Working In These Times

Wednesday, Mar 8, 2017, 12:46 pm  ·  By Liza Featherstone

Women Strike Against Capital—and To Take Back Feminism

In October 2016, women’s groups from different countries agreed to participate in the annual Global Women’s Strike on March 8, taking as their inspiration recent actions in Argentina and Poland. (Garry Knight/ Flickr)  

Babeland, a female-owned sex toy emporium founded in 1990s Seattle, would appear to be the ideal feminist enterprise. Charismatic female employees exude a blunt sex-positivity that has been responsible for the business’ success, making the store a go-to place for dildos of all colors, angles and sizes. Now boasting three New York City locations, Babeland is all about female empowerment. Yet many employees’ experience with this model of feminist capitalism underscores precisely why a women’s strike on March 8, International Women’s Day, is needed.

After management dragged out union contract negotiations for months, workers voted to authorize a strike the weekend before Valentine’s Day, Babeland’s busiest season. The threat worked. Workers won their demands, which included more full-time staff, pay increases, a more relaxed dress code, more holidays (including May Day) and easier communication between workers and the union, according to Octavia Leona Kohner, a Babeland worker active in the union.

Because of that experience at Babeland, Kohner explains, she and many of her colleagues wanted to participate in Wednesday’s action “to raise awareness of the power of workers coming together. And the history of unions is women coming together.” Kohner points to the importance of seamstresses and other women’s struggles in shaping U.S. labor history. Like the Babeland workers’ strike threat, she says, this women’s strike will send the message that “without us you have no business.”

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Wednesday, Mar 8, 2017, 11:46 am  ·  By Kate Aronoff

4 Women’s Strikes That Were Anything But a Privilege

Poor and working women are no strangers to either strikes or mass actions, having been key forces behind everything from the movement for black lives to the “Day Without Immigrants.” (Bettmann / Contributor)  

As this week’s Women’s Strike makes headlines, there’s a strange idea floating around the Internet: that striking is for the privileged, the province of well-off women with the luxury of being able to claim a vacation day or hire other people to take care of their children and loved ones.

In a country with a union density just south of 11 percent, there are a number of legitimate questions to be raised about the feasibility of a strike in 2017. Workers’ bargaining power stands at historic lows, and the institutions that once supported striking workers (namely, unions) have been eroded by a mix of neoliberal assault and market forces. Women, in particular—inordinately represented in low-wage service work—enjoy perilously few protections on the job, and are all too likely to face retaliation from their bosses for not showing up. Thanks to these and other structural factors, what happens will not be a truly mass strike. That’s why organizers have outlined a number of ways to plug into the day’s events, inside and outside the workplace.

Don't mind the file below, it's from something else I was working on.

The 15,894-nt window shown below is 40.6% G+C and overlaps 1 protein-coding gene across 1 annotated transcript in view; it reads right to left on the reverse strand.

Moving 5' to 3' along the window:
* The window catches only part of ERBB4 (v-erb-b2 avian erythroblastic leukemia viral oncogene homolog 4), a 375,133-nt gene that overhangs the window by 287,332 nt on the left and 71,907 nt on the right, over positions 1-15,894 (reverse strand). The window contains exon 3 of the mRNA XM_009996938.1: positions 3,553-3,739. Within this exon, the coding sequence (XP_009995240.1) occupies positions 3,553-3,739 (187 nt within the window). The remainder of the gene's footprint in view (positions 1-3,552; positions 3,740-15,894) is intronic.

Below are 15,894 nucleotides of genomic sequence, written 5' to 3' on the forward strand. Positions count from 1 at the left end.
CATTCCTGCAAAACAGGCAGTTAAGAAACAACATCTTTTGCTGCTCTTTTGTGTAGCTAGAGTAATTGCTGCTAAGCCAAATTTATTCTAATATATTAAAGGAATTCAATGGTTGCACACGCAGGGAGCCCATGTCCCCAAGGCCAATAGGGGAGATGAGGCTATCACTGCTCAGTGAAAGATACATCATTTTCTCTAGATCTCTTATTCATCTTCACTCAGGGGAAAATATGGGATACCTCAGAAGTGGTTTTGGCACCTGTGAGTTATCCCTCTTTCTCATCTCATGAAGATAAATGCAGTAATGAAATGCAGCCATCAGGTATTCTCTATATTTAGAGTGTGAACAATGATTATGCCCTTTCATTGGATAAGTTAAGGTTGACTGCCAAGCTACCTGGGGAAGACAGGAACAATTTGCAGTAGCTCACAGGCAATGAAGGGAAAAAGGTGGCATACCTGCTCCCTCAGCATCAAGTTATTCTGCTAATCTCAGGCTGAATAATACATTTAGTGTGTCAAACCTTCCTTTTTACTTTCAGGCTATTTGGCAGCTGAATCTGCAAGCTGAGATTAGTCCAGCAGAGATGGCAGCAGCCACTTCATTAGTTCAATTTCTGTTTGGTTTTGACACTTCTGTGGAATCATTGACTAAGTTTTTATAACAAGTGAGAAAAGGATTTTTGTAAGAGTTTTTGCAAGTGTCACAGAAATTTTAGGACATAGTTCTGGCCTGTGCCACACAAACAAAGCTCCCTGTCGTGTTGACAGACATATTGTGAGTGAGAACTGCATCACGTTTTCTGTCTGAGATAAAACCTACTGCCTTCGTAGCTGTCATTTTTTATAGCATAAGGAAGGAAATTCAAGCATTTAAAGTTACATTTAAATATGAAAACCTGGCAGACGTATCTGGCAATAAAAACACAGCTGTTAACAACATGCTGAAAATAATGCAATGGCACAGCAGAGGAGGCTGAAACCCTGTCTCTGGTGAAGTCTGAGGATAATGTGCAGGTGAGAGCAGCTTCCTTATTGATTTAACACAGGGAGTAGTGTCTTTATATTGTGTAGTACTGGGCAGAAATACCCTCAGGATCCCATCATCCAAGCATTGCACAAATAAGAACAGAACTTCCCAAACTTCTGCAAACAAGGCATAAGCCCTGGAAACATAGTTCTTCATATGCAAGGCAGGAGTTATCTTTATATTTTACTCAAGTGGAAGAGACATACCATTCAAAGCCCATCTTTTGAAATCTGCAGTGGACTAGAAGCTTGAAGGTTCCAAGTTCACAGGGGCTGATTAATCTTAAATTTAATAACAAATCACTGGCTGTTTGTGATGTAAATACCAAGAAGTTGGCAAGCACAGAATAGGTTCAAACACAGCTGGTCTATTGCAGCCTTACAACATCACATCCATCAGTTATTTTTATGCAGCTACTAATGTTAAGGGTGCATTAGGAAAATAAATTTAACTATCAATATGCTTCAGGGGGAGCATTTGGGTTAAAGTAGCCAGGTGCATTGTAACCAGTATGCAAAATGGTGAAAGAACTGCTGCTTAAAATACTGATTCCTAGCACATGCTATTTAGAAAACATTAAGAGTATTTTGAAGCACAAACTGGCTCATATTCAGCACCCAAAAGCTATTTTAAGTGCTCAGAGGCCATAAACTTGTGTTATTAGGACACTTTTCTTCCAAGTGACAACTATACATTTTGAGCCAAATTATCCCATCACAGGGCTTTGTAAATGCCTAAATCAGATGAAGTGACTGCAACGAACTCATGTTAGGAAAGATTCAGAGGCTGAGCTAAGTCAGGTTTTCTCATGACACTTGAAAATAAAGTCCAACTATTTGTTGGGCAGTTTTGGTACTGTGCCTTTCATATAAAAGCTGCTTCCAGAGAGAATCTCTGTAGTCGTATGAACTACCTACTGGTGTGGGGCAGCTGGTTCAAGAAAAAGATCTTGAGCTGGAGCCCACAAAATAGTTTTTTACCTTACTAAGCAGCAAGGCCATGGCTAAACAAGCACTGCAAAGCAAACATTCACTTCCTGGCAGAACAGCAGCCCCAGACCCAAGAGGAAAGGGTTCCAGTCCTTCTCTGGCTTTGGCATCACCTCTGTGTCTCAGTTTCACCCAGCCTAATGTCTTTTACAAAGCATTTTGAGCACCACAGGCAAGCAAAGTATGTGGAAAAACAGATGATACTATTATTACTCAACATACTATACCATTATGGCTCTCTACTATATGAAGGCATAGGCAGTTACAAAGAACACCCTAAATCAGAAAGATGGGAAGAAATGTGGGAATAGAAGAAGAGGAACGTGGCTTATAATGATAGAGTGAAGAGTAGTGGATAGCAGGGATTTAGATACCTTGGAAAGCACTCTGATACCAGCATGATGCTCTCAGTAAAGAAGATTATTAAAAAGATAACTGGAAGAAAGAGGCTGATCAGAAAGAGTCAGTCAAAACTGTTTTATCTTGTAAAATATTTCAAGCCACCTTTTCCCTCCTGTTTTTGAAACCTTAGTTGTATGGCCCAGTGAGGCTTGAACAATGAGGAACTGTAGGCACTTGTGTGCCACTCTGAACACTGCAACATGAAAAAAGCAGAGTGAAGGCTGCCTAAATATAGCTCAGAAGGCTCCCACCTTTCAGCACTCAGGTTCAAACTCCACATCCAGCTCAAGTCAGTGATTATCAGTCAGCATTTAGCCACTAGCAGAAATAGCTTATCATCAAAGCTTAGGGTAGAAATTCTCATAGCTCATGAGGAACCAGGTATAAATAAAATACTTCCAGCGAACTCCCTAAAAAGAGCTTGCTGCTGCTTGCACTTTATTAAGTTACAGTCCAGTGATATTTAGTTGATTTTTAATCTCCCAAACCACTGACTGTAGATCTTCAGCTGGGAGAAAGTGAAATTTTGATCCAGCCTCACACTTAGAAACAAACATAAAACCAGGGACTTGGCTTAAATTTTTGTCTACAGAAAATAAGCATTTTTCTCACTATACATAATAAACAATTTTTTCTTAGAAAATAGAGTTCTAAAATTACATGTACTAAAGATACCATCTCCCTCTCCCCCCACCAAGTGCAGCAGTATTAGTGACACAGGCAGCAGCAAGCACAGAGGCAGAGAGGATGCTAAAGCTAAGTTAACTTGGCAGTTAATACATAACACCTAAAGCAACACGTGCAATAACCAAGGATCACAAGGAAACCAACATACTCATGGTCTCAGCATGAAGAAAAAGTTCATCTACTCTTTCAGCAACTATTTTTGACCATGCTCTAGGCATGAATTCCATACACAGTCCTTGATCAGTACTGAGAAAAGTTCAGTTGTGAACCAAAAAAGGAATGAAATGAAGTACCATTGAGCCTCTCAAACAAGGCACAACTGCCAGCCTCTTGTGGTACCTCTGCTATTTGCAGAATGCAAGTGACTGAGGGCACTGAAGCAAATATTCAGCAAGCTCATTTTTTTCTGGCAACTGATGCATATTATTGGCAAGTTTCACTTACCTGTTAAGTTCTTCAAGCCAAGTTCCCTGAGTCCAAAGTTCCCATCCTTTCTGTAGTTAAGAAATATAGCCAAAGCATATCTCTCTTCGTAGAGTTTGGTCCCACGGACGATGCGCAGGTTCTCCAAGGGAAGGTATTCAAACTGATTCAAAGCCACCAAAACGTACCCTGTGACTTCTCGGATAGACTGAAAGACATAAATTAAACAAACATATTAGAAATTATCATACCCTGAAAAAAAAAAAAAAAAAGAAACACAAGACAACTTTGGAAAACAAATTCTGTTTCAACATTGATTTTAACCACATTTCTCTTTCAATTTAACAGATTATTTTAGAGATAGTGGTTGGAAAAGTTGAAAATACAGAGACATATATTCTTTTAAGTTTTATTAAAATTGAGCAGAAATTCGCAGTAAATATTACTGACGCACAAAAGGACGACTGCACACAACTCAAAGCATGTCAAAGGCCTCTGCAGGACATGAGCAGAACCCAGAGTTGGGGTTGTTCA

Still, what’s troubling about an analysis that claims striking-as-privilege is its near-total disconnection from American labor history. Women’s strikes have never been about “abdicat[ing] parenting responsibilities in solidarity,” as Quartz’s Maureen Shaw put it—performing the role of a dutiful, privileged ally—but about recognizing a shared struggle across a workplace, industry, class or (in this case) country. Meghan Daum, at the Los Angeles Times, made an argument similar to Shaw’s but still more ill-informed: that women striking would somehow show that they are an accessory to the economy, instead of critical to its functioning. 

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Tuesday, Mar 7, 2017, 11:52 am  ·  By Sarah Jaffe

Interviews for Resistance: Workers Are on the Frontlines of Making Sure Banks Don’t Rip Us Off

"What we have argued is that bank workers, in the same way in a hospital a nurse is a frontline on quality care, that bank workers can be the frontline on making sure that banks aren’t cheating and robbing people," says Stephen Lerner, a longtime organizer. (Photo provided by Stephen Lerner)  

Welcome to Interviews for Resistance. Since election night 2016, the streets of the United States have rung with resistance. People all over the country have woken up with the conviction that they must do something to fight inequality in all its forms. But many are wondering what it is they can do. In this series, we'll be talking with experienced organizers, troublemakers and thinkers who have been doing the hard work of fighting for a long time. They'll be sharing their insights on what works, what doesn't, what has changed and what is still the same.